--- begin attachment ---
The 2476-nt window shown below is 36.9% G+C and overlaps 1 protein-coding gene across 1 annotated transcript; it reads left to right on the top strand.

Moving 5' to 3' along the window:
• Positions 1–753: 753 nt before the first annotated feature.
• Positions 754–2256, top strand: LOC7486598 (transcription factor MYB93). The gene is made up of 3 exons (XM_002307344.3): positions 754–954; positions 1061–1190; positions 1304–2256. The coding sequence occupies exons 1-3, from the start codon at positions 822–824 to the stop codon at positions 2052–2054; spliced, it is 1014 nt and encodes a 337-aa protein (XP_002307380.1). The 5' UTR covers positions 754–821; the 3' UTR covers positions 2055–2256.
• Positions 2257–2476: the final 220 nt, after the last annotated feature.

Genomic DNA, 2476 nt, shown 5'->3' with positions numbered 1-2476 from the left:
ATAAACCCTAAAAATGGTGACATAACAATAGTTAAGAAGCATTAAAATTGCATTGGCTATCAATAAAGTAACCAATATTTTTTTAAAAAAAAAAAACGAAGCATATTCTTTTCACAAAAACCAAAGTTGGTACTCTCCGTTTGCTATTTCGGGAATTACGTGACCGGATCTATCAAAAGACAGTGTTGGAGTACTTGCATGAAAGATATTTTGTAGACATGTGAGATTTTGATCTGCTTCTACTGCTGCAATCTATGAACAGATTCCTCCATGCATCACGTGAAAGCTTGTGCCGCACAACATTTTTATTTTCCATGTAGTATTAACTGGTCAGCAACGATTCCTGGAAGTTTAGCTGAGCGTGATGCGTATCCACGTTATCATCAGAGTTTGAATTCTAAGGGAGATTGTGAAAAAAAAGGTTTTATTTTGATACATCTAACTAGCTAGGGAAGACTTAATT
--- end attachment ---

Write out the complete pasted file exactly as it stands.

The 2476-nt window shown below is 36.9% G+C and overlaps 1 protein-coding gene across 1 annotated transcript; it reads left to right on the top strand.

Moving 5' to 3' along the window:
• Positions 1–753: 753 nt before the first annotated feature.
• Positions 754–2256, top strand: LOC7486598 (transcription factor MYB93). The gene is made up of 3 exons (XM_002307344.3): positions 754–954; positions 1061–1190; positions 1304–2256. The coding sequence occupies exons 1-3, from the start codon at positions 822–824 to the stop codon at positions 2052–2054; spliced, it is 1014 nt and encodes a 337-aa protein (XP_002307380.1). The 5' UTR covers positions 754–821; the 3' UTR covers positions 2055–2256.
• Positions 2257–2476: the final 220 nt, after the last annotated feature.

Genomic DNA, 2476 nt, shown 5'->3' with positions numbered 1-2476 from the left:
ATAAACCCTAAAAATGGTGACATAACAATAGTTAAGAAGCATTAAAATTGCATTGGCTATCAATAAAGTAACCAATATTTTTTTAAAAAAAAAAAACGAAGCATATTCTTTTCACAAAAACCAAAGTTGGTACTCTCCGTTTGCTATTTCGGGAATTACGTGACCGGATCTATCAAAAGACAGTGTTGGAGTACTTGCATGAAAGATATTTTGTAGACATGTGAGATTTTGATCTGCTTCTACTGCTGCAATCTATGAACAGATTCCTCCATGCATCACGTGAAAGCTTGTGCCGCACAACATTTTTATTTTCCATGTAGTATTAACTGGTCAGCAACGATTCCTGGAAGTTTAGCTGAGCGTGATGCGTATCCACGTTATCATCAGAGTTTGAATTCTAAGGGAGATTGTGAAAAAAAAGGTTTTATTTTGATACATCTAACTAGCTAGGGAAGACTTAATT